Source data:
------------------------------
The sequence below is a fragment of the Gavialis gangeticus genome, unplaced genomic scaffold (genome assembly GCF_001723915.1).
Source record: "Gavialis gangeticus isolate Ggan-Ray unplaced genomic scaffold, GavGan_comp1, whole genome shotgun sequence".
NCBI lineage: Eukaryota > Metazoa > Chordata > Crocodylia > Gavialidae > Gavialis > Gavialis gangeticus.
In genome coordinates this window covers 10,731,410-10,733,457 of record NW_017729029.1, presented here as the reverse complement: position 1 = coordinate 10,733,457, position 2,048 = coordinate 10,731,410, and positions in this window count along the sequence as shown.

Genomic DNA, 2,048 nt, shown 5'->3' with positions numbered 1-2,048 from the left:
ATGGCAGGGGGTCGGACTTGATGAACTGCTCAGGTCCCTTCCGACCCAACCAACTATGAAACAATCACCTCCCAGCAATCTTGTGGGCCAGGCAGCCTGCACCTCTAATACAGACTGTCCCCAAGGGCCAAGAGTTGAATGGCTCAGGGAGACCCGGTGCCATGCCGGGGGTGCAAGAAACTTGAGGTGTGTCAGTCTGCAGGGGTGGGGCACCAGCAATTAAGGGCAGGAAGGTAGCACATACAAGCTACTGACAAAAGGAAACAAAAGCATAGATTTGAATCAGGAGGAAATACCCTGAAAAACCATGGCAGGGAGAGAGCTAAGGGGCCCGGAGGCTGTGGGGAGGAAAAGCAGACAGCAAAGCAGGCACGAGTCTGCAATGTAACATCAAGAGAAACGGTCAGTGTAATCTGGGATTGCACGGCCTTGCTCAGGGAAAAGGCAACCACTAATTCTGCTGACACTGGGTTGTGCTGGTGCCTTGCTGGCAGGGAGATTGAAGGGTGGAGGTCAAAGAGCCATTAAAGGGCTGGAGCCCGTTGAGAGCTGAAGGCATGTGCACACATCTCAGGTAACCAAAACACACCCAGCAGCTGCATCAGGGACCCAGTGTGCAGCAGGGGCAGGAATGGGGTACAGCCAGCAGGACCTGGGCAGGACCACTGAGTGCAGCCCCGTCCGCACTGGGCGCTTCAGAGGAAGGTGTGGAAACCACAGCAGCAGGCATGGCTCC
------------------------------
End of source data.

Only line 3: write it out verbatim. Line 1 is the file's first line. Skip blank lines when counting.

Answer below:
NCBI lineage: Eukaryota > Metazoa > Chordata > Crocodylia > Gavialidae > Gavialis > Gavialis gangeticus.